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Discussion Starter #1
I know that it's not open to the public.

but I just want to know why and I wonder if it was EVER open to the public at one point in time? driving by the lake to go to chatfield is like being a fat chick working out at a curves, right next to a coldstone creamery.
 

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I believe it actually is open on a shoreline basis to the folks who live in Bow Mar. I might be thinking of the wrong res, but I thought it was Marston. They hold a private carp tourney, but you have to be invited by a resident. I was invited once, but competitive fishing is definitely not my thing, nor would I want to compete at Carp fishing. It's a gas on a fly rod, but a day of it and I have my fill for a half year or so.

In other words, you have to be privileged just to be able to walk the shore! We don't qualify.

Best regards,
Dogwood
 

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It was one of the lakes used for walleye spawn gill netting. I helped the DOW there one year back in the '90s. I know that it is a Denver Water Dept lake.
 

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T.Weezy said:
There are some MASSIVE fish in there >:D >:D >:D
Yes, I've heard the tales of lore and legend.

The question is, WHY can the public not access the lake, and was it ever open to the public to begin with?
 

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hahah are you guys serious.. It is a denver water compound and is very highly illegal to fish and they will prosecute to their fullest potential. Unfortunatley I no from a few folks who got busted out there. One of whom no longer has the privilege to fish in colorado anymore. Caught 4 times there. Yes there are big fish supposedly and there are no pike. Unless otherwise proved wrong. :D
 

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Saint Vitus said:
T.Weezy said:
There are some MASSIVE fish in there >:D >:D >:D
Yes, I've heard the tales of lore and legend.

The question is, WHY can the public not access the lake, and was it ever open to the public to begin with?
Why? Because it's a water source for Denver - and they don't want fisherman trashing the place - like they always do!
 

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Discussion Starter #12
T.Weezy said:
Saint Vitus said:
T.Weezy said:
There are some MASSIVE fish in there >:D >:D >:D
Yes, I've heard the tales of lore and legend.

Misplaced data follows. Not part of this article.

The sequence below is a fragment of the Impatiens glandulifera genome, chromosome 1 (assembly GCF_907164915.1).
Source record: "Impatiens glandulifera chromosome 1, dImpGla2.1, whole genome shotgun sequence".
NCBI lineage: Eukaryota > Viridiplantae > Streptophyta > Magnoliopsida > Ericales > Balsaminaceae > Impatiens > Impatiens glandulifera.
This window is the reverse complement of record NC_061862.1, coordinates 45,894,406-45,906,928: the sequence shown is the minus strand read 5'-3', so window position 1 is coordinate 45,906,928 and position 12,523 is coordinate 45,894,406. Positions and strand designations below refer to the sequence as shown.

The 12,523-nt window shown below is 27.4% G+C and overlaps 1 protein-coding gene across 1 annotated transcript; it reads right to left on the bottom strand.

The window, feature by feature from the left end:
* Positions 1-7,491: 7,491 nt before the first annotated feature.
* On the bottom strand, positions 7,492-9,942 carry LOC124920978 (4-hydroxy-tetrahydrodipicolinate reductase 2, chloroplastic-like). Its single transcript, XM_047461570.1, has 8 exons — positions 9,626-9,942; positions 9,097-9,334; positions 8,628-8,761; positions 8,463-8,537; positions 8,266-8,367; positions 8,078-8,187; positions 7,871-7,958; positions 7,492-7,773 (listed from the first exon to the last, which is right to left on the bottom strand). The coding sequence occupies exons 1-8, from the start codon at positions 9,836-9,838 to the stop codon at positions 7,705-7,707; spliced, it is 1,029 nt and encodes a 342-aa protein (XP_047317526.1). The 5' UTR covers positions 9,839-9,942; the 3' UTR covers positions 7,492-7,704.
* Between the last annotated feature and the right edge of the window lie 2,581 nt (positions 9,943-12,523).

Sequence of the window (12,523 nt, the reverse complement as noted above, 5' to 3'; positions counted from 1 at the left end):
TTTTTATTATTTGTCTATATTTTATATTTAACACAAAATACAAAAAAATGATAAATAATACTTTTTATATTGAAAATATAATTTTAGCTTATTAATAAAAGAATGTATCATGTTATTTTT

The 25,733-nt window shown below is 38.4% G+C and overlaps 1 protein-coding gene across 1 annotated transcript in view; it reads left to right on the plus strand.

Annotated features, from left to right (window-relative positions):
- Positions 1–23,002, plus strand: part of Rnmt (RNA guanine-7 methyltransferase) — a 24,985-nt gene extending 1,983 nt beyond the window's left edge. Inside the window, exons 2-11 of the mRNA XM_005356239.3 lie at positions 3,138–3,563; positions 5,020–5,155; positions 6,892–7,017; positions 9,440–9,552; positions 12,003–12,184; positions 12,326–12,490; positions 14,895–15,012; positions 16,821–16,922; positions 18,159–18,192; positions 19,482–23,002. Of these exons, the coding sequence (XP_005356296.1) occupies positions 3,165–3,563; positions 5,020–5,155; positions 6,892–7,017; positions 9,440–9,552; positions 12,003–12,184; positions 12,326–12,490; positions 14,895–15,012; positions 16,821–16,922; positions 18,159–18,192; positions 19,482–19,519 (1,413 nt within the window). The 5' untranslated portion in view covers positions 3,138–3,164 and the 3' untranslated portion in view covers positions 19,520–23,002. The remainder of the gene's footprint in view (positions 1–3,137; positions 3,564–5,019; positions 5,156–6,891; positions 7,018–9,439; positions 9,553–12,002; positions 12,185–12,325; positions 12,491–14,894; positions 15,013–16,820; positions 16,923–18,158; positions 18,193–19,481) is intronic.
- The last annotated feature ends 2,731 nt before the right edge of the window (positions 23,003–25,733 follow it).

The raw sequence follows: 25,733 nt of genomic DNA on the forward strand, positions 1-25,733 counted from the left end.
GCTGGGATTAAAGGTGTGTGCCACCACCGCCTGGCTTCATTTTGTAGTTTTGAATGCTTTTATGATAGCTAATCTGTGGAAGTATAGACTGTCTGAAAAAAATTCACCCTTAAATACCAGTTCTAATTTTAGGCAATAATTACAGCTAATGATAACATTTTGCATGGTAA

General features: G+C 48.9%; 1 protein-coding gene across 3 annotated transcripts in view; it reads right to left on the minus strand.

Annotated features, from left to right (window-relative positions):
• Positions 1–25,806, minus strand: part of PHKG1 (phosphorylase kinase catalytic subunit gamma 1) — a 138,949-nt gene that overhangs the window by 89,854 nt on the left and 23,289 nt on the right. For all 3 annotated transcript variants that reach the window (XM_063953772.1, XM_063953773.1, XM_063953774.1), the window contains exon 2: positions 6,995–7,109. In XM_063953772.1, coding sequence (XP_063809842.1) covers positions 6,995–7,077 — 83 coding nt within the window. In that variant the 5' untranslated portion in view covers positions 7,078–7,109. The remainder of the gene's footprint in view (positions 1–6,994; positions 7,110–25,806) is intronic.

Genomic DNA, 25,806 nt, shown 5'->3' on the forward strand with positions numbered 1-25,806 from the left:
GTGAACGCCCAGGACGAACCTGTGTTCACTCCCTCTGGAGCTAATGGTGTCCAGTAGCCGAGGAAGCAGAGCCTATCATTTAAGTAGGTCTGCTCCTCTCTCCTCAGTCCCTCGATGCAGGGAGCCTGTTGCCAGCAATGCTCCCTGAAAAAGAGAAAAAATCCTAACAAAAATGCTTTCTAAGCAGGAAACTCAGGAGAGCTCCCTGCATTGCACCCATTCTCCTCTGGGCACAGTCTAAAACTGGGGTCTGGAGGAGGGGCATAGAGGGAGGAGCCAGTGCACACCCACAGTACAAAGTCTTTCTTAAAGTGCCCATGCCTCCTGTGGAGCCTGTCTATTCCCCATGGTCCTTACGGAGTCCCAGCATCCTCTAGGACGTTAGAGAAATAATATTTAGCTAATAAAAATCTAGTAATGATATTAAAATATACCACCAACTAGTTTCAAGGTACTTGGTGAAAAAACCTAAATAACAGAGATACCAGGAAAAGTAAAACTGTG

The question is, WHY can the public not access the lake, and was it ever open to the public to begin with?
Why? Because it's a water source for Denver - and they don't want fisherman trashing the place - like they always do!
That's not a viable excuse. All over the country people can fish major city water sources. I fish one in broken arrow every time I head to ok.
 

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Was not impressed with the lake when I helped with the walleye netting there. One day we only had one female. It was around 6-7 lbs.
 

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@ St Vitus - look up Mclellan Reservoir in Littleton (also a water source)

It used to be open to the public for fishing, until we ruined the priveledge. And quite honestly most of the trash comes from bait dunkers - those foam worm containers and powerbait jars litter the shores of every metro pond!

It does them no good to open it for fishing, other than increase the risk of pollution... from Denver water's perspective, I wouldn't open it either.
 

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MuskieMan said:
hahah are you guys serious.. It is a denver water compound and is very highly illegal to fish and they will prosecute to their fullest potential. Unfortunatley I no from a few folks who got busted out there. One of whom no longer has the privilege to fish in colorado anymore. Caught 4 times there. Yes there are big fish supposedly and there are no pike. Unless otherwise proved wrong. :D
Sounds like you get a couple chances before you get into serious trouble!
 

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At one time the CDOW and Denver Water were in talks for a deal in opening it, even to boating. That was in the 1990s and fell through. It's a terminal reservoir the same as Aurora. Really it should be open for angling, it's that way in almost all other states, save for some areas of california and the more liberal NE states (even they have better access than we do). It is public property and should be treated as such. There is no proof or viable reason that water supply lakes should be closed, because all lakes end up as drinking water for the most part. Denver Water just thinks it can do whatever it wants, and it gets to because no one holds them accountable.

Actually there are many studies that show that NOT having supply lakes open to the public harms the water quality. South Catamount Reservoir, while it was closed had FAR higher fecal coloform and pathogen counts than Rampart Reservoir, even though it's the same watershed. The reason is there is a lot more wildlife around when there are fewer people.

And to further put this to bed, Jon Scherschligt, former Chief Of Ground Water And Water Quality Control of the Colorado Department of Health, had this to say:

"we have NEVER to my knowledge been confronted with situation in Colorado where fishing has been shown to cause any measureable water quality damage...

As for security reasons, facilities like Marston that are unjustly closed are much more vulnerable to attack than facilities that are heavily used by the public. Much more of a chance of someone seeing something.

So all in all, there is zero justification to keep Marston closed. And more than enough factual evidence to prove this.
 
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